The KRACK WiFi Vulnerability

You Should Have Always Been Careful Using WiFi

It’s always been risky to use public WiFi with your sensitive business data.  As one writer has noted, using public WiFi is like having unprotected sex.  WiFi networks are vulnerable to attacks.

There have been different encryption standards adopted to help secure WiFi.    WEP (Wired Equivalent Privacy) was replaced by a new, stronger standard called WPA (WiFi Protected Access).  WPA2 was designed to be even more secure and has been advised and adopted as the the strongest solution for WiFi security available.

WPA2 has become widely adopted. 

This week, it was announced that WPA 2 is more vulnerable than previously thought.  WPA 2 is vulnerable to KRACK.   KRACK or Key Reinstallation Attacks are a technique used by hackers to gain access to WiFi network traffic.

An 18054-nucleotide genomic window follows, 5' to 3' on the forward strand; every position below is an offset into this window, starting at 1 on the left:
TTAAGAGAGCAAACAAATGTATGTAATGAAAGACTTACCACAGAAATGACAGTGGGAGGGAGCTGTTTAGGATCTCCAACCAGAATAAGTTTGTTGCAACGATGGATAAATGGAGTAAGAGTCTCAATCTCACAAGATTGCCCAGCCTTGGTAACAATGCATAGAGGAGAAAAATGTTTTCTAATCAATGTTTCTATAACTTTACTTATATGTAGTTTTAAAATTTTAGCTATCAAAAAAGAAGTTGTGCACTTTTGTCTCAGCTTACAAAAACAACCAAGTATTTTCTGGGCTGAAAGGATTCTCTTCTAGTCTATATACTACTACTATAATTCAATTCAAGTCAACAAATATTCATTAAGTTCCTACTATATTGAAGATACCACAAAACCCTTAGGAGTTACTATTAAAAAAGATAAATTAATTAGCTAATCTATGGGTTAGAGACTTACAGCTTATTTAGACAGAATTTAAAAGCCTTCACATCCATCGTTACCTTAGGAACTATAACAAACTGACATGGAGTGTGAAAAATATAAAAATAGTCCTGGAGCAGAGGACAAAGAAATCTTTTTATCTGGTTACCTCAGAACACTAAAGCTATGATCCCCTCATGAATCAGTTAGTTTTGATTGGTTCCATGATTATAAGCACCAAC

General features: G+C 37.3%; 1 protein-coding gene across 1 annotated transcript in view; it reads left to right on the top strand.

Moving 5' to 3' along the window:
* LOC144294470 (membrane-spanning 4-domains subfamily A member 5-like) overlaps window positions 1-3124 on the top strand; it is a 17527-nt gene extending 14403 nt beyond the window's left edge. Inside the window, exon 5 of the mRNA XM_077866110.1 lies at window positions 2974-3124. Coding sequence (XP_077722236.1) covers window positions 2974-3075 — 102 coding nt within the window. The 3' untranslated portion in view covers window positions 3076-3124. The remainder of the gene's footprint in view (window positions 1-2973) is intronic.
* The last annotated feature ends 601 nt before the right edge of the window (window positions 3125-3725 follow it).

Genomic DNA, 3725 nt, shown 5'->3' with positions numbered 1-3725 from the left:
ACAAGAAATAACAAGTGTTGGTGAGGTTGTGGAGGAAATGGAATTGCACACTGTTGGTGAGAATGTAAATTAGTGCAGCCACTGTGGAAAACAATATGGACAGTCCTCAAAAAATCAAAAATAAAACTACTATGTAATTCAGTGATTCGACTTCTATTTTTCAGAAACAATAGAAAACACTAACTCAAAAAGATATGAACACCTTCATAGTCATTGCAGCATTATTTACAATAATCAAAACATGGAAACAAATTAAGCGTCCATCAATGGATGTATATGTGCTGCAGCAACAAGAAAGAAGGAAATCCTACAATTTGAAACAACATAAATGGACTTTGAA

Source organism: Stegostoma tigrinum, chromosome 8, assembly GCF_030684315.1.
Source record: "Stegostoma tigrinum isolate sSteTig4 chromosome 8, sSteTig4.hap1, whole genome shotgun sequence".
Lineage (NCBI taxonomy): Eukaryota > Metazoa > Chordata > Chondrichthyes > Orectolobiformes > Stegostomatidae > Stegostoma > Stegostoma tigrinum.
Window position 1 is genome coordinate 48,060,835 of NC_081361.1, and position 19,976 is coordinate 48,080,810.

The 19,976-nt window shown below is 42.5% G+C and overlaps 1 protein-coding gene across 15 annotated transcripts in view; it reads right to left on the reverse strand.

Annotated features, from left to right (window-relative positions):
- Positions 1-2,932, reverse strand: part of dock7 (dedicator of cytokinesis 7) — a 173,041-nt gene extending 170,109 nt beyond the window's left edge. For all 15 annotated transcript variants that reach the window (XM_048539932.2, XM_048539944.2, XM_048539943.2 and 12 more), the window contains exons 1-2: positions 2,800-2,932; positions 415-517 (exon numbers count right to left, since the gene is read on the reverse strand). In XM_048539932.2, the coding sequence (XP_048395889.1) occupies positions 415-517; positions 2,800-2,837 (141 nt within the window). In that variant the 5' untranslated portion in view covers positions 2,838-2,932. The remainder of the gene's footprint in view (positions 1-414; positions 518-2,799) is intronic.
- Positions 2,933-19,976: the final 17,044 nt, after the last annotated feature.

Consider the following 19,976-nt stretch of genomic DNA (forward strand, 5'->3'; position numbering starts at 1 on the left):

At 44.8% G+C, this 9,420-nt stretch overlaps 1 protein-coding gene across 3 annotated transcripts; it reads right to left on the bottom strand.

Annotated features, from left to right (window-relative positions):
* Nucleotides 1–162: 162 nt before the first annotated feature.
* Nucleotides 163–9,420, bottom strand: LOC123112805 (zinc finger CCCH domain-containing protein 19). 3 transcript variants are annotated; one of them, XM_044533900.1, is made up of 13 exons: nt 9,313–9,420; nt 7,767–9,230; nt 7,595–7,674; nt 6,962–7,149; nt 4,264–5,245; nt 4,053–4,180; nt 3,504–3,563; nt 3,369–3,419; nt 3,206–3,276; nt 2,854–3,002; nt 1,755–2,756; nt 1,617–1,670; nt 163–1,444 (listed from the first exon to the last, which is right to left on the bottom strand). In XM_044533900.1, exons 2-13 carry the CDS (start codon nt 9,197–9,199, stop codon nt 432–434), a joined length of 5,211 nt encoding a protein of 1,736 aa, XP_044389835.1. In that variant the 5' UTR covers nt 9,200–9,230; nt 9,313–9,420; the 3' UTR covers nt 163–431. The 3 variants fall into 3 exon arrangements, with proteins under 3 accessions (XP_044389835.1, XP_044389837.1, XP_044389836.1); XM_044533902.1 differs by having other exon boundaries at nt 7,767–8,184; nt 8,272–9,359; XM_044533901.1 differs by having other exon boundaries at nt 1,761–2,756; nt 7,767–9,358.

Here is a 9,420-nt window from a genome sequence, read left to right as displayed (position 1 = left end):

The US Computer Emergency Readiness Team website claims that “US-CERT has become aware of several key management vulnerabilities in the 4-way handshake of the Wi-Fi Protected Access II (WPA2) security protocol. The impact of exploiting these vulnerabilities includes decryption, packet replay, TCP connection hijacking, HTTP content injection, and others. Note that as protocol-level issues, most or all correct implementations of the standard will be affected. The CERT/CC and the reporting researcher KU Leuven, will be publicly disclosing these vulnerabilities on 16 October 2017.”

Microsoft and other vendors have issues patches and it appears that this vulnerability would actually be difficult to exploit in practice.  Nevertheless, you should be careful using WiFi with valuable business data.

Some best practices include using a VPN, turning off automatic WiFi connectivity on your phone (or purchasing unlimited data so you never use WiFi at all) and then always requiring app-based two factor authentication for sensitive applications and websites so even if your credentials are stolen, access will be denied.